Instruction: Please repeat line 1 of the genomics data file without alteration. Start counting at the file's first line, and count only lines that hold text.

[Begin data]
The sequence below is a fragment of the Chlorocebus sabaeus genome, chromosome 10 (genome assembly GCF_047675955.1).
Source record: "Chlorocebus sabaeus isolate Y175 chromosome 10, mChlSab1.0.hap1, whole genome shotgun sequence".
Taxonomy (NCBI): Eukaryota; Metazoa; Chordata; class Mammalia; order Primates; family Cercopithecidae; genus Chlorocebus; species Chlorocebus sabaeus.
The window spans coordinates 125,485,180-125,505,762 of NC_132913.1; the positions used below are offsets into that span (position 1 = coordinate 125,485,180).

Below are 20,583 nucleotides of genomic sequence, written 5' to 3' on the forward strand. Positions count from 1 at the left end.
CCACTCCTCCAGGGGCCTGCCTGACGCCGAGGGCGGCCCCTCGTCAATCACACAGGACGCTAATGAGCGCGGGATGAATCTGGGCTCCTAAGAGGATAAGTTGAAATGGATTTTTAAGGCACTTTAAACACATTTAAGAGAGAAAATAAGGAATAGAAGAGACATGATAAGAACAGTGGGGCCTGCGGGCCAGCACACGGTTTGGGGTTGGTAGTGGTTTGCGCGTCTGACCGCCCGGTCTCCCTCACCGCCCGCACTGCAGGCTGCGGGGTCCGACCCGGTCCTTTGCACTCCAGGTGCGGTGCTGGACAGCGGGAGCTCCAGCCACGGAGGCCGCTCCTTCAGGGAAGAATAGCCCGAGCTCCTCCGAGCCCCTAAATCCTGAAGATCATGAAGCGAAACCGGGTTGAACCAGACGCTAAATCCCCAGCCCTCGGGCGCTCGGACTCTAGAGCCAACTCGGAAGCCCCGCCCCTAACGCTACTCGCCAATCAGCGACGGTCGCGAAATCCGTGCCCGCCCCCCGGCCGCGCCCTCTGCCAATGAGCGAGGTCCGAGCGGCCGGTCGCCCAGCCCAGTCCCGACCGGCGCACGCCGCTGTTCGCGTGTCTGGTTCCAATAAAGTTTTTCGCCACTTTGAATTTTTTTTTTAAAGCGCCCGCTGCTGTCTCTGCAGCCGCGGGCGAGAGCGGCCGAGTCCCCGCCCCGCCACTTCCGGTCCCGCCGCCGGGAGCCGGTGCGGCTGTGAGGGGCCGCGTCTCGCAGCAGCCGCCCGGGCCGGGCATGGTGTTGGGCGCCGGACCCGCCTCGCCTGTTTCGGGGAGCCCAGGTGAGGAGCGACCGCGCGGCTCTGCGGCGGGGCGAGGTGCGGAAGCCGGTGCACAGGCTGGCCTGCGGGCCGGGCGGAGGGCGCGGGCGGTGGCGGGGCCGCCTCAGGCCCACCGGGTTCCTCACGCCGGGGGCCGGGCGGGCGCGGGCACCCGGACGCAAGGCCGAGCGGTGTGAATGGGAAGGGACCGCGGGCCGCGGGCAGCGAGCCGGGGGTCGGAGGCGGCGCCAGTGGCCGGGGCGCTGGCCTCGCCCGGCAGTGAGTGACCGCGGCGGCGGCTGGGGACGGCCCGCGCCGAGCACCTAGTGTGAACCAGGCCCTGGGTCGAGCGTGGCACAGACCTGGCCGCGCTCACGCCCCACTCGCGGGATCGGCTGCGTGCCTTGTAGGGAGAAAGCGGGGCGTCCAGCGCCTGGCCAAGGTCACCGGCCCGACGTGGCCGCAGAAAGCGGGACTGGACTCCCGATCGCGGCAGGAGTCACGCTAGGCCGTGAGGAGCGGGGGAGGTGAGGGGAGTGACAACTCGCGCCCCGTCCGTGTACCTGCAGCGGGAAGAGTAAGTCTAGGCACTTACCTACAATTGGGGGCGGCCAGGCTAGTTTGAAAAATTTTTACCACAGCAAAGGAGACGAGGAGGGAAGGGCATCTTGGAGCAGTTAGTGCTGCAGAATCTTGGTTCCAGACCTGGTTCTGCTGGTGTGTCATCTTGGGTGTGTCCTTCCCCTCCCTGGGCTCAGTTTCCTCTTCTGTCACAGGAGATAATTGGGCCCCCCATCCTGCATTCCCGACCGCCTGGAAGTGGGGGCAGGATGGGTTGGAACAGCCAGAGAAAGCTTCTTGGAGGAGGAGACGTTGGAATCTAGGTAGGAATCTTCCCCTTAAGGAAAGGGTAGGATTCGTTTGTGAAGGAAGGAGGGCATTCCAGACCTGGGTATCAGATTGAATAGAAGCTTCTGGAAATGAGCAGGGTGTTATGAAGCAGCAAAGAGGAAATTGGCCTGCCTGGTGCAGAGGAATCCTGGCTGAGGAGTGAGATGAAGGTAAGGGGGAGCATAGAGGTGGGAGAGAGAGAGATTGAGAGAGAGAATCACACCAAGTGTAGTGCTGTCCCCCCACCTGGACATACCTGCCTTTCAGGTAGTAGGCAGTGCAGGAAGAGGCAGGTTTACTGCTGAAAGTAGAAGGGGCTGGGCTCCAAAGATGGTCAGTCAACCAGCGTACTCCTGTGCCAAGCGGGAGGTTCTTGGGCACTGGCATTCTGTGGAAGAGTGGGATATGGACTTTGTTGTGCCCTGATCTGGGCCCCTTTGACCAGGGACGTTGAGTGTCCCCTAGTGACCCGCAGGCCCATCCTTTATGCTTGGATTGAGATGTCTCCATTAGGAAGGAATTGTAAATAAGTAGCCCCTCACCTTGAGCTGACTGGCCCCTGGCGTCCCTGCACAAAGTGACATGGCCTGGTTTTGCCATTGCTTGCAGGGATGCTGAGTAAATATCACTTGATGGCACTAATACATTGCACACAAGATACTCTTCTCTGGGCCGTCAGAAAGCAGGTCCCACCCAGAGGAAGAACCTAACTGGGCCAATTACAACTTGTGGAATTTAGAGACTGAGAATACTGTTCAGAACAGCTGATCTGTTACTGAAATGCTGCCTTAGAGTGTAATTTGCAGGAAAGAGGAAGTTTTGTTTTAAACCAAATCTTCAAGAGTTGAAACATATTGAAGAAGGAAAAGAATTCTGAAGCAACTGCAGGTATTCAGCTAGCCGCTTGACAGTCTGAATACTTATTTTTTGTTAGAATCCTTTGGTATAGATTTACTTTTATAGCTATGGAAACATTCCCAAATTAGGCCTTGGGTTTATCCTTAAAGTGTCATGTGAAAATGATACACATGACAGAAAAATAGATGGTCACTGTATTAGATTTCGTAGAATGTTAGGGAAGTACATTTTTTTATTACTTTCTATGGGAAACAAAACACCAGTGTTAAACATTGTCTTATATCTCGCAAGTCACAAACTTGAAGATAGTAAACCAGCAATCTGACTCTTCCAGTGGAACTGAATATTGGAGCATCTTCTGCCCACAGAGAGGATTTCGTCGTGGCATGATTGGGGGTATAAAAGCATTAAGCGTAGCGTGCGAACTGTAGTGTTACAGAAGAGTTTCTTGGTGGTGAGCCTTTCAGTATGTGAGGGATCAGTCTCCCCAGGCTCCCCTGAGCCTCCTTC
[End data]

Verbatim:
The sequence below is a fragment of the Chlorocebus sabaeus genome, chromosome 10 (genome assembly GCF_047675955.1).